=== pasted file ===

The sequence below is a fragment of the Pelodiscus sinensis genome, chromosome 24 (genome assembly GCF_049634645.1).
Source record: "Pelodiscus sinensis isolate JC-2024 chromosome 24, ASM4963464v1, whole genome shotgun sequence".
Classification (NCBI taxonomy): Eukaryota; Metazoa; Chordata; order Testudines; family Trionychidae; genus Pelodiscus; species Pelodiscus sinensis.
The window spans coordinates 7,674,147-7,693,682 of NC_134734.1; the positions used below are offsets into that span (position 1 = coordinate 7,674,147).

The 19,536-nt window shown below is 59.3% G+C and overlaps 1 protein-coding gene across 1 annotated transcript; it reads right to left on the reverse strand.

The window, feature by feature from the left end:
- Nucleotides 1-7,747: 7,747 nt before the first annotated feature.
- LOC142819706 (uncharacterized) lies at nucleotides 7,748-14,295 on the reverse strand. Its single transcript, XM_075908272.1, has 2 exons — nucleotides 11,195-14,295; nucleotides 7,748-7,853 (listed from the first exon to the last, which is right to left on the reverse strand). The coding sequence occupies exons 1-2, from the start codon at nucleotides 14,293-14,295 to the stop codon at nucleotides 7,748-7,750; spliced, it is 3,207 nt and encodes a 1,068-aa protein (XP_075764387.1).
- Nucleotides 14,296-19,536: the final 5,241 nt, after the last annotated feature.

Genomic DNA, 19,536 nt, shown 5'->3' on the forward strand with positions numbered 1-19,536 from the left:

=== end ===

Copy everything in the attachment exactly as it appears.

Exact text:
The sequence below is a fragment of the Pelodiscus sinensis genome, chromosome 24 (genome assembly GCF_049634645.1).
Source record: "Pelodiscus sinensis isolate JC-2024 chromosome 24, ASM4963464v1, whole genome shotgun sequence".
Classification (NCBI taxonomy): Eukaryota; Metazoa; Chordata; order Testudines; family Trionychidae; genus Pelodiscus; species Pelodiscus sinensis.
The window spans coordinates 7,674,147-7,693,682 of NC_134734.1; the positions used below are offsets into that span (position 1 = coordinate 7,674,147).

The 19,536-nt window shown below is 59.3% G+C and overlaps 1 protein-coding gene across 1 annotated transcript; it reads right to left on the reverse strand.

The window, feature by feature from the left end:
- Nucleotides 1-7,747: 7,747 nt before the first annotated feature.
- LOC142819706 (uncharacterized) lies at nucleotides 7,748-14,295 on the reverse strand. Its single transcript, XM_075908272.1, has 2 exons — nucleotides 11,195-14,295; nucleotides 7,748-7,853 (listed from the first exon to the last, which is right to left on the reverse strand). The coding sequence occupies exons 1-2, from the start codon at nucleotides 14,293-14,295 to the stop codon at nucleotides 7,748-7,750; spliced, it is 3,207 nt and encodes a 1,068-aa protein (XP_075764387.1).
- Nucleotides 14,296-19,536: the final 5,241 nt, after the last annotated feature.

Genomic DNA, 19,536 nt, shown 5'->3' on the forward strand with positions numbered 1-19,536 from the left: